“Marital Privilege, When Husband & Wife Commit Crimes”

By: Mark Eiglarsh


Suppose Dick was indicted in Federal Court for robbing a bank and suppose the Government gave immunity to Dick’s wife, Jane, in exchange for her testimony against Dick at trial. Jane is prepared to testify that one night Dick came home and emptied onto their bed a large duffle bag containing approximately $250,000 in cash and when she asked Dick where he obtained the cash Dick replied, “I just robbed a bank.” Jane will admit that she has spent a significant portion of the stolen funds knowing them to be unlawfully obtained. Prior to trial, Dick’s attorney files a motion to prevent Jane from testifying against her husband applying the Marital Communication Privilege to prevent Jane from testifying against Dick. How should the judge rule?


The Supreme Court has held that the Marital Communication Privilege bars the testimony of one spouse against another if the witness-spouse’s sole knowledge of the information is derived from a marital conversation between the spouses. The Court’s rationale is that society has an interest in protecting the privacy of marriage and invasion of that privacy endangers the family relationship.

However, there is one exception to the Marital Communication Privilege, “crime-fraud.” The “crime-fraud” exception to the Marital Communication Privilege allows testimony by one spouse against the other when one spouse commits a crime and the other spouse thereafter actively participates in the fruits thereof, or engages in overt acts to cover up the commission of the crime. Courts have further held that when a husband and wife conspire or otherwise actively participate in a crime for financial gain, they become partners in crime, and statements made in furtherance of the criminal activity may, by the consent of the witness-spouse, be used against the other. According to the Court rationale behind the “crime-fraud” exception, “[w]hen one spouse is willing to testify against the other in a criminal proceeding, whatever the motivation, their relationship is almost certainly in disrepair; there is probably little in the way of marital harmony for the privilege to preserve.” Additionally, the Court explained that “[a] rule of evidence that permits an accused to prevent adverse spousal testimony seems far more likely to frustrate justice than to foster family peace.”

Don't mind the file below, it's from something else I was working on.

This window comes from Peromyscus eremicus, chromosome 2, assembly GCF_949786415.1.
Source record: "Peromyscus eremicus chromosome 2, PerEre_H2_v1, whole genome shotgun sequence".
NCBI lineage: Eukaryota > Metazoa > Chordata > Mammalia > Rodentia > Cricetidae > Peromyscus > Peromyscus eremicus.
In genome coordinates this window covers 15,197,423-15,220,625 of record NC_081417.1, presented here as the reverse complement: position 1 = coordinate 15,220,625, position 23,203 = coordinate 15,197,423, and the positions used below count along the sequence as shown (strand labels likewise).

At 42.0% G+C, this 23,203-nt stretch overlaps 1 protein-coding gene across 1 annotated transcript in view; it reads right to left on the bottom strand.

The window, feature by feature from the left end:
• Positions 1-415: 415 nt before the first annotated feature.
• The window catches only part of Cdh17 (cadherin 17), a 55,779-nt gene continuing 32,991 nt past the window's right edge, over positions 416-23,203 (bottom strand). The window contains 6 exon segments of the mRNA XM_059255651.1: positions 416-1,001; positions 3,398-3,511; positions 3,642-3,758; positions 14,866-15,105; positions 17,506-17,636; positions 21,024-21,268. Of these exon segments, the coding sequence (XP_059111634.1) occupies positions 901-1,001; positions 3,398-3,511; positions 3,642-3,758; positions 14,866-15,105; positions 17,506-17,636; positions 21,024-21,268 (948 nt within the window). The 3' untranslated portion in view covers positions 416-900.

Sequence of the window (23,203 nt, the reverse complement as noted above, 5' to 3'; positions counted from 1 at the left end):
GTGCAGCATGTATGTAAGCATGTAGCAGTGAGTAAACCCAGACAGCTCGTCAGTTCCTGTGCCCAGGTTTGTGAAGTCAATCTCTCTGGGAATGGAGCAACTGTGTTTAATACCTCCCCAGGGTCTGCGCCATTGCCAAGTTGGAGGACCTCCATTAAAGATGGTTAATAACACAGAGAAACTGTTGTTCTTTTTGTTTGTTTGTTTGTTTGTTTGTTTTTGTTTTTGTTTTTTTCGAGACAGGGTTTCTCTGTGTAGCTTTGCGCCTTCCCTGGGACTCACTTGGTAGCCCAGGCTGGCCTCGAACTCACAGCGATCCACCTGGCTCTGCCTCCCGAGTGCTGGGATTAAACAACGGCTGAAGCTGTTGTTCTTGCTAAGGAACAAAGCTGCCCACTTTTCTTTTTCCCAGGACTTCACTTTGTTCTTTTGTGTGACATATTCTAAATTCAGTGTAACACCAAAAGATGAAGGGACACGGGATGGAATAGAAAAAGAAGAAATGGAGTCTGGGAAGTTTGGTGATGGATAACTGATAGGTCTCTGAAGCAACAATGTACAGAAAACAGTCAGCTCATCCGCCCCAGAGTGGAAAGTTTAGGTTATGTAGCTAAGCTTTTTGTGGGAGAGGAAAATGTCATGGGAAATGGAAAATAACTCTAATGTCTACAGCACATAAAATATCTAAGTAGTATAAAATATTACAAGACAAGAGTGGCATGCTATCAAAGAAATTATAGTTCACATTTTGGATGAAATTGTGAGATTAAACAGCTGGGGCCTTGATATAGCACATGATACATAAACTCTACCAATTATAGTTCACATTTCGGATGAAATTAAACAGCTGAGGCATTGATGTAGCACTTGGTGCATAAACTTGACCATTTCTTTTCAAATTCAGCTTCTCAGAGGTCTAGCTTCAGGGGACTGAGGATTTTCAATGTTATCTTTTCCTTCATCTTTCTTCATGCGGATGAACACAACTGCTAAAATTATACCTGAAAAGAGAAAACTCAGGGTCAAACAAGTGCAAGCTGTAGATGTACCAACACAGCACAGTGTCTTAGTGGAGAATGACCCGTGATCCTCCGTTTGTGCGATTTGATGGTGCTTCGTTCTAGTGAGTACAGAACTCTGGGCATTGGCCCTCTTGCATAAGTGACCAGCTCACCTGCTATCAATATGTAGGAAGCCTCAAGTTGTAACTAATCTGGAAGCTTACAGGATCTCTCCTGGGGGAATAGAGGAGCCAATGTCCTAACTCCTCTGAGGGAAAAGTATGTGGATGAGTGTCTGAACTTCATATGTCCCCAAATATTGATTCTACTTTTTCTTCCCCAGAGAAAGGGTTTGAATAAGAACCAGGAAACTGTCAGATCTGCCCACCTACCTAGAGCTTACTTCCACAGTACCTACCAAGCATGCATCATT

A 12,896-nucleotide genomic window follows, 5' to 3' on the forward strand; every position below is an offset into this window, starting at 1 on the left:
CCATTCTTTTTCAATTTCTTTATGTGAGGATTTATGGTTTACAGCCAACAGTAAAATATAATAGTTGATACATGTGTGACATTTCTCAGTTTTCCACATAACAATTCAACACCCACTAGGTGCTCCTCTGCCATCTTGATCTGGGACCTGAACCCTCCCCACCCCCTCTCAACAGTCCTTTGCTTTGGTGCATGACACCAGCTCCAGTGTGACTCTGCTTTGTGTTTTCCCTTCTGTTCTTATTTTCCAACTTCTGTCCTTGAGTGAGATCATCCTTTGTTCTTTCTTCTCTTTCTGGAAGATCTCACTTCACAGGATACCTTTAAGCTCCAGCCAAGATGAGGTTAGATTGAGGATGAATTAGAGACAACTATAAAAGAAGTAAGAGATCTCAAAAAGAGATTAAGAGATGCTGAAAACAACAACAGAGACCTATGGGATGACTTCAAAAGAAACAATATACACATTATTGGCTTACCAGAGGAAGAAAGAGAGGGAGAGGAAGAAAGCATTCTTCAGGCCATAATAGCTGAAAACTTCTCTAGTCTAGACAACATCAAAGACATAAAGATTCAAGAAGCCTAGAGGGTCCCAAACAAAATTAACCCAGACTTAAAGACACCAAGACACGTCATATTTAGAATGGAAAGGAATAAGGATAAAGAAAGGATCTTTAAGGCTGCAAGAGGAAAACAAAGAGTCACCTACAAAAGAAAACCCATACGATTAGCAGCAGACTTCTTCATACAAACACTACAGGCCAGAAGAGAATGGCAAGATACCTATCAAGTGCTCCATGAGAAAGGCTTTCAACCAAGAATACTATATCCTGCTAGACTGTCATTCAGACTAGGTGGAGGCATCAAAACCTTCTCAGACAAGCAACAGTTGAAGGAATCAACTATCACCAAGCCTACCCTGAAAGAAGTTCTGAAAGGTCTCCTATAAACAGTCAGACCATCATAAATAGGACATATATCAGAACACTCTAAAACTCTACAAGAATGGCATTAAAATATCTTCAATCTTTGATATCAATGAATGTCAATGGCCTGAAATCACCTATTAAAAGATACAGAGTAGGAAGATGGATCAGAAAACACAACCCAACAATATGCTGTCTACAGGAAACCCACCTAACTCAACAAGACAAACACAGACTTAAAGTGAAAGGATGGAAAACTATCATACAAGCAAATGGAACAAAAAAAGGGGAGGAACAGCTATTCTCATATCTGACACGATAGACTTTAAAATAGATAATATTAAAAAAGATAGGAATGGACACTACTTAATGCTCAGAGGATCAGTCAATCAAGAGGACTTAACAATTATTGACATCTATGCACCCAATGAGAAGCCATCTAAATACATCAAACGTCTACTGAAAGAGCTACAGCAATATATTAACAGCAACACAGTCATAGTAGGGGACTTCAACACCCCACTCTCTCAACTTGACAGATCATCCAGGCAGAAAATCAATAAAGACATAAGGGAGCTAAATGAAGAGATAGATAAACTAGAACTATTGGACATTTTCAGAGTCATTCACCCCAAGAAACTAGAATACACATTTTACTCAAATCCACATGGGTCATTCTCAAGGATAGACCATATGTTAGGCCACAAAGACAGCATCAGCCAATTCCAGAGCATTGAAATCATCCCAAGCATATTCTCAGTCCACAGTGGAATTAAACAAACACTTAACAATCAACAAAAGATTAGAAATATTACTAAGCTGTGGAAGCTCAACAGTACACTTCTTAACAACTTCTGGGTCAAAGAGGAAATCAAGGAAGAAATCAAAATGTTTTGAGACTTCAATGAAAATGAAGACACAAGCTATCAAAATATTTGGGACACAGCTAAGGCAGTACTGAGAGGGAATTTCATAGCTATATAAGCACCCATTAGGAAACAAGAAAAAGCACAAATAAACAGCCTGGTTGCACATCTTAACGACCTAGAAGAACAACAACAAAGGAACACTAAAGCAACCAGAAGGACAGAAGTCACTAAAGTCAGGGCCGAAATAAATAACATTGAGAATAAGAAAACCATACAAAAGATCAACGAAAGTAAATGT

Accordingly, Jane’s willful spending of the stolen cash qualified her as an accessory to the robbery. Therefore, her election to testify against her husband after being offered immunity should not be rendered inadmissible under the “crime-fraud” exception to the Marital Communication Privilege.

About the Author

Mark Eiglarsh is a former prosecutor who concentrates his practice on State and Federal criminal defense and forfeiture matters. An “AV Rated” attorney, Eiglarsh teaches litigation skills at the University of Miami School of Law. Mark can be contacted at the Law Offices of Mark Eiglarsh, at (305) 674-0003 and/or via e-mail at Mark@EiglarshLaw.com. His web address is www.EiglarshLaw.com.

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